Inevitably one of the biggest theatrical events of the year was always going to be the premiere of the new Alan Bennett play, the latest in his long-standing collaboration with the National Theatre's Artistic Director, Nicholas Hytner. People also reunites Bennett with Frances de la Tour, who had memorable supporting roles in both The History Boys and The Habit of Art, and here gets her turn centre stage. The setting is a crumbling country pile somewhere in South Yorkshire. The house and most of its contents are, in theory, priceless, but death duties have left little money to actually take care of the place, and it's now an unheated mausoleum, occupied by two batty old ladies: Dorothy (de la Tour,) the owner, who lives a virtual hermit's life and only keeps up with "current" events via a pile of newspapers from 1982; and her even battier friend Iris (Linda Bassett,) who sits in a world of her own knitting scarves for the troops (Dorothy's informed her there's a war on in the Falklands.)
People is concerned with what to do with the big old house, and is largely Bennett's satire of the National Trust. Dorothy's sister June (Selina Cadell,) a Church of England archdeacon, is insistent that the house be given to the Trust to take care of. Dorothy thinks June only wants it to become public property because she didn't inherit it herself, and is looking at other options: Bevan (Miles Jupp) is an auctioneer evaluating the contents of the home, which could fetch enough to keep it running. But he also represents a shadowy "Concern" that are interested in buying the house and moving it brick by brick to the South of England for mysterious reasons of their own. The audience was clearly there for Bennett's famous flashes of biting wit, and lapped them up when they came, but actually this is a show pretty low on the one-liners. Not a problem in itself, but I found the pace of the whole first act to be rather slow. With the exception of the miscast Jupp, who brings no real spark to the snake-oil salesman, I didn't find the cast to be the problem; rather that by the time the curtain comes down for the interval I felt we'd spent the entire first hour having the scene set for us.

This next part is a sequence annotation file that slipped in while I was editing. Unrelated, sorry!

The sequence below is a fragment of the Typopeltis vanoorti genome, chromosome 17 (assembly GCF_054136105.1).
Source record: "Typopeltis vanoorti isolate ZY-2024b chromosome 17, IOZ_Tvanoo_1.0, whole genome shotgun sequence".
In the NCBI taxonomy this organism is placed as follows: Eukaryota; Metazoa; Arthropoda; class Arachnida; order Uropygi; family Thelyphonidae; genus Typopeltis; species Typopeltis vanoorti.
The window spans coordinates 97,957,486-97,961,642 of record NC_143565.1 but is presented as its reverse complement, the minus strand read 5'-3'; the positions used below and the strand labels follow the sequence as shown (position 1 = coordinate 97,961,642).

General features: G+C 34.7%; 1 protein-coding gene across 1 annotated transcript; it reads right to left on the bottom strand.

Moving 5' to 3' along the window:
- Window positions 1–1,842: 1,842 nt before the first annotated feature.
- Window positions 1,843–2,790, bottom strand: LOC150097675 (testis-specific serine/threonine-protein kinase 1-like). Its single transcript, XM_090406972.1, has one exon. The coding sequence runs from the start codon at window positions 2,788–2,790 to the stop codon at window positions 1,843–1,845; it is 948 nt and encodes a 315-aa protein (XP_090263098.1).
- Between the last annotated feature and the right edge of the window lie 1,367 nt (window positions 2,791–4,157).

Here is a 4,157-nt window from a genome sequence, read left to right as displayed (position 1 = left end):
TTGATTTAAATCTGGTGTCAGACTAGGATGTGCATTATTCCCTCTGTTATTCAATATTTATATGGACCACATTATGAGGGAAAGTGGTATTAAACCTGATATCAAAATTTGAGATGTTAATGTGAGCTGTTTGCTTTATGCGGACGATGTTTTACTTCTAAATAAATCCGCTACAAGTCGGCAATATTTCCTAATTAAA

Things improve in the second act not only because stuff actually starts to happen, but also because Bennett indulges a bit more in his more surreal side as a third source of income turns up. Possibly inspired by a story a couple of years ago where a popular filming location for period dramas and party political broadcasts turned out to also play host to porn films, a chance encounter with old flame Mr Theodore (Peter Egan, from the 1980s,) sees Dorothy letting him use one of the many four-poster beds to shoot his latest film, "Reach for the Thighs." Having dreaded the idea of people (the title gets a lot of use) filling their home, Dorothy and Iris are given a new lease of life by the crew who fix the heating, pamper them, and give them a partially-clothed porn star to look at (Robin Pearce is geekily cute but perhaps not everyone's first mental image of what a porn star looks like - I would imagine Alexander Warner to have been the more obvious choice of person to have wandering around the stage in a jockstrap, but fair play, Pearce does have a nice arse. And his face fits something that seems to me to sum up Alan Bennett more than anything else: Who else would create a porn star called Colin?)
With various objects being used to comically obscure Pearce's and his co-star's (Jess Murphy) genitals, not to mention the unfortunately-timed arrival of a Bishop (Andy de la Tour,) Bennett is self-consciously playing with the standard tropes of farce in these entertaining segments. Another reason I liked the second act better may be because I could see the scene-stealing Bassett better (in the first half she mainly stayed in the one chair, obscured by the head of the person in front of me.) Her facial expressions are a highlight, not least of all when presented with Colin's professional talents. But overall People is a bit of a curate's egg, and a strange mix of various different styles from Bennett's past career. By the end I was reminded of Enjoy, the early flop (more successfully revived a couple of years ago) where he seemed to preempt reality TV by a couple of decades with the story of a working class family put on public display; this time the surroundings are a bit grander, and it's history that's being Disneyfied and given a price tag.
People by Alan Bennett is booking in repertory until the 2nd of April at the National Theatre's Lyttelton (returns and day seats only for performances up to the 9th of February.)
Running time: 2 hours 20 minutes including interval.